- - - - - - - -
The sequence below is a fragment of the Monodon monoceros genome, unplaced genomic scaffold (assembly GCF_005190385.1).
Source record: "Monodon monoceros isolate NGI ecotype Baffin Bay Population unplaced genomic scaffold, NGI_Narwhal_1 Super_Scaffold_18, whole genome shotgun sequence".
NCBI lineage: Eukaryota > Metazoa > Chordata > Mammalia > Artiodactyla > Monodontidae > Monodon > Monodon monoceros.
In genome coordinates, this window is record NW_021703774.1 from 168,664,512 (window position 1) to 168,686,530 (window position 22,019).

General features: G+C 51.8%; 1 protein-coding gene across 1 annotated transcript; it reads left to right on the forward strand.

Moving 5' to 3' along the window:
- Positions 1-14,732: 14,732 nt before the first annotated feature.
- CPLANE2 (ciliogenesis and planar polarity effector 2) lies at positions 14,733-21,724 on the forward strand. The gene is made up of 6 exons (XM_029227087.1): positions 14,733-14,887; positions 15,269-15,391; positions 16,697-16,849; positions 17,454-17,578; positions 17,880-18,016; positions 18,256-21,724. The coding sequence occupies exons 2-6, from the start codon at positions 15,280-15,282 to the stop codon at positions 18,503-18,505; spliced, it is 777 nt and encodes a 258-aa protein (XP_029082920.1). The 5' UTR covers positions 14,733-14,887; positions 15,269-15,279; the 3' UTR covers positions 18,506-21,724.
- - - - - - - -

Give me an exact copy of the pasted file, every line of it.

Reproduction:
The sequence below is a fragment of the Monodon monoceros genome, unplaced genomic scaffold (assembly GCF_005190385.1).
Source record: "Monodon monoceros isolate NGI ecotype Baffin Bay Population unplaced genomic scaffold, NGI_Narwhal_1 Super_Scaffold_18, whole genome shotgun sequence".
NCBI lineage: Eukaryota > Metazoa > Chordata > Mammalia > Artiodactyla > Monodontidae > Monodon > Monodon monoceros.
In genome coordinates, this window is record NW_021703774.1 from 168,664,512 (window position 1) to 168,686,530 (window position 22,019).

General features: G+C 51.8%; 1 protein-coding gene across 1 annotated transcript; it reads left to right on the forward strand.

Moving 5' to 3' along the window:
- Positions 1-14,732: 14,732 nt before the first annotated feature.
- CPLANE2 (ciliogenesis and planar polarity effector 2) lies at positions 14,733-21,724 on the forward strand. The gene is made up of 6 exons (XM_029227087.1): positions 14,733-14,887; positions 15,269-15,391; positions 16,697-16,849; positions 17,454-17,578; positions 17,880-18,016; positions 18,256-21,724. The coding sequence occupies exons 2-6, from the start codon at positions 15,280-15,282 to the stop codon at positions 18,503-18,505; spliced, it is 777 nt and encodes a 258-aa protein (XP_029082920.1). The 5' UTR covers positions 14,733-14,887; positions 15,269-15,279; the 3' UTR covers positions 18,506-21,724.